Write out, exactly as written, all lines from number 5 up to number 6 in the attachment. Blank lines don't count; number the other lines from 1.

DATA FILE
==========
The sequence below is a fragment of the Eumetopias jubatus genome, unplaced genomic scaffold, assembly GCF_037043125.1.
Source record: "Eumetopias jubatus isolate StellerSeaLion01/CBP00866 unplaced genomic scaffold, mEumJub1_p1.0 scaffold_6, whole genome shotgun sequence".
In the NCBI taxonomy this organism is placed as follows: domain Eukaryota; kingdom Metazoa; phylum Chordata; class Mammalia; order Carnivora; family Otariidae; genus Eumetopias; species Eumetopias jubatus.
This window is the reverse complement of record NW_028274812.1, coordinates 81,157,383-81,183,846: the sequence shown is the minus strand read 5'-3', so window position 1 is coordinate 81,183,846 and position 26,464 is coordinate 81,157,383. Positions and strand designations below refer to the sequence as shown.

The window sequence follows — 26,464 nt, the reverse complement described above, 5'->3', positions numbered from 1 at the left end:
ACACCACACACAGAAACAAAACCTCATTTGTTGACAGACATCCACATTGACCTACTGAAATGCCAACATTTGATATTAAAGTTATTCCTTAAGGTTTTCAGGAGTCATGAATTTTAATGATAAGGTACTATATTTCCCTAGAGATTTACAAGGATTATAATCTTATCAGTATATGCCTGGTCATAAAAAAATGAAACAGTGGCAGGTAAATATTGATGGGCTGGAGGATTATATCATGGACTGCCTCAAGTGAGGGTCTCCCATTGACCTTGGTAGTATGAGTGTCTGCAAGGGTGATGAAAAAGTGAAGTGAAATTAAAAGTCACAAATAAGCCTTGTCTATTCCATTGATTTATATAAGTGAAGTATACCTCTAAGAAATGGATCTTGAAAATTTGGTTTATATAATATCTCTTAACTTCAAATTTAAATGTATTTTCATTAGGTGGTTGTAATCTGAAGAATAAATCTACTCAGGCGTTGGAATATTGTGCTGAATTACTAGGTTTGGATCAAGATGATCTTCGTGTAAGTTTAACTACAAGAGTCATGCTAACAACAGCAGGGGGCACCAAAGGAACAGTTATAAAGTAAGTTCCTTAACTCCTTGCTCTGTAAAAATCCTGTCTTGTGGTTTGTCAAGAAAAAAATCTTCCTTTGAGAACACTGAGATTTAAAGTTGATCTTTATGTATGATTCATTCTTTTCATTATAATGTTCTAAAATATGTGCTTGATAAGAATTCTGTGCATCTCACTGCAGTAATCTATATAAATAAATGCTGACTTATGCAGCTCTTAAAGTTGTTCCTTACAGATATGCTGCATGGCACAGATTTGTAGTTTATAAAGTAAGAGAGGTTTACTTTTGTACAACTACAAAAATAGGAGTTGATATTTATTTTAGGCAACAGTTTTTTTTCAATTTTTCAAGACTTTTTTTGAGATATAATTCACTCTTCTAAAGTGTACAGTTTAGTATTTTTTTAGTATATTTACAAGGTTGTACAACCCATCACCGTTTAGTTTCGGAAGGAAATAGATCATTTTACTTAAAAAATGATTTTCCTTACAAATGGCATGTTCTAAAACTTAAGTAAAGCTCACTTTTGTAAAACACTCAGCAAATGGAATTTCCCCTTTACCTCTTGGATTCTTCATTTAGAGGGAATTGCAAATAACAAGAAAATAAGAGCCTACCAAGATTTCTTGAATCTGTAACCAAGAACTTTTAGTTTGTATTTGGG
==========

The window sequence follows — 26,464 nt, the reverse complement described above, 5'->3', positions numbered from 1 at the left end:
ACACCACACACAGAAACAAAACCTCATTTGTTGACAGACATCCACATTGACCTACTGAAATGCCAACATTTGATATTAAAGTTATTCCTTAAGGTTTTCAGGAGTCATGAATTTTAATGATAAGGTACTATATTTCCCTAGAGATTTACAAGGATTATAATCTTATCAGTATATGCCTGGTCATAAAAAAATGAAACAGTGGCAGGTAAATATTGATGGGCTGGAGGATTATATCATGGACTGCCTCAAGTGAGGGTCTCCCATTGACCTTGGTAGTATGAGTGTCTGCAAGGGTGATGAAAAAGTGAAGTGAAATTAAAAGTCACAAATAAGCCTTGTCTATTCCATTGATTTATATAAGTGAAGTATACCTCTAAGAAATGGATCTTGAAAATTTGGTTTATATAATATCTCTTAACTTCAAATTTAAATGTATTTTCATTAGGTGGTTGTAATCTGAAGAATAAATCTACTCAGGCGTTGGAATATTGTGCTGAATTACTAGGTTTGGATCAAGATGATCTTCGTGTAAGTTTAACTACAAGAGTCATGCTAACAACAGCAGGGGGCACCAAAGGAACAGTTATAAAGTAAGTTCCTTAACTCCTTGCTCTGTAAAAATCCTGTCTTGTGGTTTGTCAAGAAAAAAATCTTCCTTTGAGAACACTGAGATTTAAAGTTGATCTTTATGTATGATTCATTCTTTTCATTATAATGTTCTAAAATATGTGCTTGATAAGAATTCTGTGCATCTCACTGCAGTAATCTATATAAATAAATGCTGACTTATGCAGCTCTTAAAGTTGTTCCTTACAGATATGCTGCATGGCACAGATTTGTAGTTTATAAAGTAAGAGAGGTTTACTTTTGTACAACTACAAAAATAGGAGTTGATATTTATTTTAGGCAACAGTTTTTTTTCAATTTTTCAAGACTTTTTTTGAGATATAATTCACTCTTCTAAAGTGTACAGTTTAGTATTTTTTTAGTATATTTACAAGGTTGTACAACCCATCACCGTTTAGTTTCGGAAGGAAATAGATCATTTTACTTAAAAAATGATTTTCCTTACAAATGGCATGTTCTAAAACTTAAGTAAAGCTCACTTTTGTAAAACACTCAGCAAATGGAATTTCCCCTTTACCTCTTGGATTCTTCATTTAGAGGGAATTGCAAATAACAAGAAAATAAGAGCCTACCAAGATTTCTTGAATCTGTAACCAAGAACTTTTAGTTTGTATTTGGG